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As I am exploring how to use an oscilloscope as a raster display in a question yesterday, and building the circuit, I am finding that with about the same (even less) components I could build a vector display also, where I just draw from point to point with Z-channel (intensity) either on or off, like a plotter, pen down or pen up. And as I designed a character mode for the raster display, I am thinking of a character mode for the vector display. In that design I have two 8-bit DACs for 256 x 256 positions on the scope. I have 5 bits of the DAC fed by the character cell position (32 x 32 characters), reading the character code from memory (1 byte per character) and then finding the character model in the char ROM.

In raster display mode we all know how this works: each byte of the char ROM data is 8 pixels, that we then shift the pixels out to the Z-channel (assuming right now the classical 8x8 character matrix.) And it's just a matter of how to connect the address lines and run the counters to arrange the char ROM in 8 consecutive bytes for the 8 rows of pixels of each character.

But instead of 8x8 pixels, I could have, each byte represent one stroke in a cell of 8x8 points.

+---+---+---+---+---+---+---+---+
| 7 | 6 | 5 | 4 | 3 | 2 | 1 | 0 |
+---+---+---+---+---+---+---+---+
| Z-ctl | Y-coord . | X-coord.  |
+-------+-----------+-----------+

Where X-coordinate and Y-coordinate are the destination of the stroke and Z-control says if the beam is on 11 or off 00.

And now I have 2 more values of the Z-control parameter. I could use it for 4 intensity values, allowing a "grayscale" effect ("green-scale", haha). But I am thinking: what if I could bend the straight lines?

So, for example, I could say

  • 00 - beam off
  • 01 - beam-on, X straight, Y delayed
  • 10 - beam-on, X delayed, Y straight
  • 11 - beam-on, X straight, Y straight

by straight vs. delayed I mean I use a simple RC delay which will delay the voltage change of one of the channels. Here I show a stroke from 0,0 to 1,1 with first Y-delay (red), the X-delay (blue), and X and Y straight (purple).

enter image description here

This would not be too hard to do. And that way I can draw curvy letters, which is so much better than straight, as it could even reduce the number of strokes. Imagine the D would have 4 strokes instead of 5, or the B would have 6 strokes instead of 10 and would look much better.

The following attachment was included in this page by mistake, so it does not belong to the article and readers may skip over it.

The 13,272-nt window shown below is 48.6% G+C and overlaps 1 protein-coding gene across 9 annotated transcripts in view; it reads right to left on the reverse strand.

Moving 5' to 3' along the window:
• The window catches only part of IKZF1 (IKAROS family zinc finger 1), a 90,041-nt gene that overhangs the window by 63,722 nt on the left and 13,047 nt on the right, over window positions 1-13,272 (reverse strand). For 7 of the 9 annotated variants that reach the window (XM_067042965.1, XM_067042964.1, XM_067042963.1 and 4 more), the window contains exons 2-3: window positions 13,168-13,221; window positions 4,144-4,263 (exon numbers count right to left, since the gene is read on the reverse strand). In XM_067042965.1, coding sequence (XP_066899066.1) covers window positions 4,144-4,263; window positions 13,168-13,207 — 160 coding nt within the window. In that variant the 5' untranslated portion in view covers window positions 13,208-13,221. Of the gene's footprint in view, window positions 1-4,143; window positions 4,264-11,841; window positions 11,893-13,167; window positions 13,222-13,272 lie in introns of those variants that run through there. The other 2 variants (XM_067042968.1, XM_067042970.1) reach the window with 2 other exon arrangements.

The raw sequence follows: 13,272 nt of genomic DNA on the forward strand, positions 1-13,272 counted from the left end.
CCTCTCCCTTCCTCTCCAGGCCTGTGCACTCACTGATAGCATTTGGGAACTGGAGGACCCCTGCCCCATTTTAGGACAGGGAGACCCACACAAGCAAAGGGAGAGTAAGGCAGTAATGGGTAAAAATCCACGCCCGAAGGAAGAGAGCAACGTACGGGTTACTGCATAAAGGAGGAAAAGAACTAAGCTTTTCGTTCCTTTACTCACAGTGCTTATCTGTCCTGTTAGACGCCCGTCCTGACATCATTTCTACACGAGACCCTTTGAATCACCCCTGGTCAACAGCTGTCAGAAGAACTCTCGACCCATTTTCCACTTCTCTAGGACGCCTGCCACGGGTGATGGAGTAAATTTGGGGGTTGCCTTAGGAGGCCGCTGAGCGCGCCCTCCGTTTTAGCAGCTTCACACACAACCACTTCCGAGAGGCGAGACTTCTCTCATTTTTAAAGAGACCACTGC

But -- now comes the question -- the RC function is not really that pretty and I wonder if circular arcs or, best, Bezier curves could be generated in hardware? Specifically the quadratic Bezier curves. Have people built analog function generators to achieve such an effect?

Note: I only care for analog or hardware digital, not computed methods. I know one can throw a micro-controller or an FPGA at anything and call it "hardware".

I'm also aware for the "oscilloscope music" movement which uses the two stereo channels to draw any curves. What I'm thinking of might even be related to that oscilloscope music movement, except that I would generate these wave form segments with some simple digitally controlled analog circuit, without preparing it on a computer.

Perhaps I should think about the RC curve as a Bezier curve and by selection of the time constant and the onset and end point of the stroke one might emulate it. It's mind-boggling. Someone should have thought about that idea, but I can't seem to find anything on Google.

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  • \$\begingroup\$ How are you going to 'compute' an arbitrary curve in analog hardware? You could probably get an equivalent circuit to do one curve, multiple curves? probably not \$\endgroup\$ – Voltage Spike Jul 20 '20 at 18:07
  • \$\begingroup\$ would Intensity be velocity or slew rate controlled for Vector text? \$\endgroup\$ – Tony Stewart EE75 Jul 20 '20 at 18:21
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I've once made a digital second order interpoler with just adders and shifts.

Bezier curves are second order curves. Lines are first order.

To draw lines, you use an integrator :

Pos0 = Initial value
Pos = Pos + Speed * Time

To draw second order curves, you can use two integrators :

Speed0 = Initial value
Pos0 = Initial value
Speed = Speed + Acceleration * Time
Pos = Pos + Speed * Time

With initial values for Position, Speed and a constant Acceleration (taking a mechanical analogy), you can draw parabolic curves (like throwing an object).

Repeat for X and Y positions.

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Consider an architecture where you have a memory device acting as a look-up-table: 256 x 8-bits, so you have 8 bits in & 8 bits out. This could hold an arbitrary pattern. This may be one-time programmable, or could be SRAM based and changed under software control.

You could have your existing co-ordinates feeding into this, so you have an output which can be any f(x,y), or it could be indexed independently.

Taking the output of this into a multiplying DAC, then summing the output into your existing driver, will allow you scaling ( including turning it off ) - allowing you to define a fixed shape ( a curve say ), which could then be drawn at whatever size needed. Positioning this scaled shape in X & Y adds some complication - but could be done.

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